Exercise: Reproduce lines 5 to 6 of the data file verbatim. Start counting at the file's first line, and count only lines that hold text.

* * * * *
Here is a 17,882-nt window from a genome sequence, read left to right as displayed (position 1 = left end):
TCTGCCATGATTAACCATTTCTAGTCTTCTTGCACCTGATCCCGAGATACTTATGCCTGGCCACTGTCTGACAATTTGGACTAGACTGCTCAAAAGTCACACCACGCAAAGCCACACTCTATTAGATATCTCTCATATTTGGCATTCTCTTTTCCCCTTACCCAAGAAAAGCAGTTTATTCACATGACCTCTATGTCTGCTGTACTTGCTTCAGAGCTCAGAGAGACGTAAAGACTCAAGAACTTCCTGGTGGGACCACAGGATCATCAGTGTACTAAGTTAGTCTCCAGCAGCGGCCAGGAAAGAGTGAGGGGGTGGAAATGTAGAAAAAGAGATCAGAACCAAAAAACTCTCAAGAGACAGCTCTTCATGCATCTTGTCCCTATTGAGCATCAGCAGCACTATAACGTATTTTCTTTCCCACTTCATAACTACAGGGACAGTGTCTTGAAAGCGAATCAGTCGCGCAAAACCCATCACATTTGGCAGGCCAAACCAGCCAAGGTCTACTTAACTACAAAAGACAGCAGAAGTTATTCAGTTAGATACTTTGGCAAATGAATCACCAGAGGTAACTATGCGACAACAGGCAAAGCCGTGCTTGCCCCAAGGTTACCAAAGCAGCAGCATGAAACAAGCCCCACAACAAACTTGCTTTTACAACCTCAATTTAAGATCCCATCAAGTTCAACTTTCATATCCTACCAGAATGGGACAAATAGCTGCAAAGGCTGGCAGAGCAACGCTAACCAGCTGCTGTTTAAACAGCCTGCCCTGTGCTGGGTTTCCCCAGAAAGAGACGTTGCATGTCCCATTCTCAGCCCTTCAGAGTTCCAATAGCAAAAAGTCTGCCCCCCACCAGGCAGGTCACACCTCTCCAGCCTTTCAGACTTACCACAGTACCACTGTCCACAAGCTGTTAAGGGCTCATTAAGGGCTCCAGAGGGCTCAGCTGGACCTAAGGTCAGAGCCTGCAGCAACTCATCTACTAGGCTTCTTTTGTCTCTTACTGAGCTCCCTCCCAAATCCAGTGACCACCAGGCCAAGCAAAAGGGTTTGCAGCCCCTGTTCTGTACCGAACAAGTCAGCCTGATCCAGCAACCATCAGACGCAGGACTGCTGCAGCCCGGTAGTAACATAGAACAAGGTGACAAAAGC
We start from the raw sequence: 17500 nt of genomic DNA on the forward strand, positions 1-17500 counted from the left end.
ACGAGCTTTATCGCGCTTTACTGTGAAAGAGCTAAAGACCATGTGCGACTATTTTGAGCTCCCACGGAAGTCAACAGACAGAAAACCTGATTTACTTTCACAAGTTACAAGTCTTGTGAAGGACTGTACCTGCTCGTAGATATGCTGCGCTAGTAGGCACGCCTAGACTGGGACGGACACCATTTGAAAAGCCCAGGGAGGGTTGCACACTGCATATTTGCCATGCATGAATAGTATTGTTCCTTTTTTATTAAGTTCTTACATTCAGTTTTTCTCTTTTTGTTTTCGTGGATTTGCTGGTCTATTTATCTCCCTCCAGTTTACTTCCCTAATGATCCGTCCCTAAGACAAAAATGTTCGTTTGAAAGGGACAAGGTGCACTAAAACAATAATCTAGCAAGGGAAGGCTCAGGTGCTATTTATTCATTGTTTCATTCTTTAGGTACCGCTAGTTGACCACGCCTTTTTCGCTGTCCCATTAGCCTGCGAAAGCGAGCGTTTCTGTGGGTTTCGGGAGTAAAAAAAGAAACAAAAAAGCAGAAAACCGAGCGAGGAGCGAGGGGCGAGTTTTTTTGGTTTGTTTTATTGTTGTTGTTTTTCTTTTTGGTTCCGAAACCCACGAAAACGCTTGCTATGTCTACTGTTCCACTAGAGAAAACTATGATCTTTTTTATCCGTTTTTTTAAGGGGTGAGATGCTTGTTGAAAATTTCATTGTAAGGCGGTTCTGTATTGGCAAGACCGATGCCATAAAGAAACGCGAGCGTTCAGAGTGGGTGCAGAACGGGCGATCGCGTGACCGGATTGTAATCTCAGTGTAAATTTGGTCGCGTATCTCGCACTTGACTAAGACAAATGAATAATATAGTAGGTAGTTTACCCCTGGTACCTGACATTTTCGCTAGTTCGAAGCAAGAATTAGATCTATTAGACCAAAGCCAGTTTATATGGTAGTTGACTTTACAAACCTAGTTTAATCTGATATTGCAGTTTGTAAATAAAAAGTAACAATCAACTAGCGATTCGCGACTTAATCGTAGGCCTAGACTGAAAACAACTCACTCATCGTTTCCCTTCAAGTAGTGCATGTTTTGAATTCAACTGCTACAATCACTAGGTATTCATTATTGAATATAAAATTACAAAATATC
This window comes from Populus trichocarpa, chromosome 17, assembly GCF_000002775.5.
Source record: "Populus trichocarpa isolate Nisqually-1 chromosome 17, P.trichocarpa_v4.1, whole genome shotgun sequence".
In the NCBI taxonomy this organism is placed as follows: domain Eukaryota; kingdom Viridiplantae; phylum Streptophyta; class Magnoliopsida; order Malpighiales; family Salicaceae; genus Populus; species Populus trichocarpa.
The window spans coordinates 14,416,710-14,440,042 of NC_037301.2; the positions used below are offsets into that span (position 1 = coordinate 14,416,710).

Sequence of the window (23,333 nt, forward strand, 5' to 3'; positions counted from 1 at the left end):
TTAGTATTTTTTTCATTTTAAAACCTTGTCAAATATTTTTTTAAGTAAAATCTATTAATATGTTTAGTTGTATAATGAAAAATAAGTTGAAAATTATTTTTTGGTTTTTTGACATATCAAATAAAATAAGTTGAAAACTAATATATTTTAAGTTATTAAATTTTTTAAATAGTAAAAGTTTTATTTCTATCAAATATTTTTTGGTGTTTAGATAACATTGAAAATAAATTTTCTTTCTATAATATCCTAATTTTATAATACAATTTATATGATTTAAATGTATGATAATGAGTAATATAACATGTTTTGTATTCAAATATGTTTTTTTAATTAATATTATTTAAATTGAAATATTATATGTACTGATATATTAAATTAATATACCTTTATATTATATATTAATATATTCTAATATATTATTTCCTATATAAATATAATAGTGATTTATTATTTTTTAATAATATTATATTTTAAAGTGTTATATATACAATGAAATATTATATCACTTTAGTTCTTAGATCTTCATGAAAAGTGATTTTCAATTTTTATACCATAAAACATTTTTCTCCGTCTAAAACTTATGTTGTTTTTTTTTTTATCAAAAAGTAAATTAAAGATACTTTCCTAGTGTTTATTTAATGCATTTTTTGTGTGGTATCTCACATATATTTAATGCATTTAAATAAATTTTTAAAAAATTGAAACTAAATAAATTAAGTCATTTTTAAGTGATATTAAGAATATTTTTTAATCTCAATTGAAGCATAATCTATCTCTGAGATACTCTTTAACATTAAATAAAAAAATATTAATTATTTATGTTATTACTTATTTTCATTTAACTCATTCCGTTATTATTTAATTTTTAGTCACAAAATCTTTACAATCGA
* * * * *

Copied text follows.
This window comes from Populus trichocarpa, chromosome 17, assembly GCF_000002775.5.
Source record: "Populus trichocarpa isolate Nisqually-1 chromosome 17, P.trichocarpa_v4.1, whole genome shotgun sequence".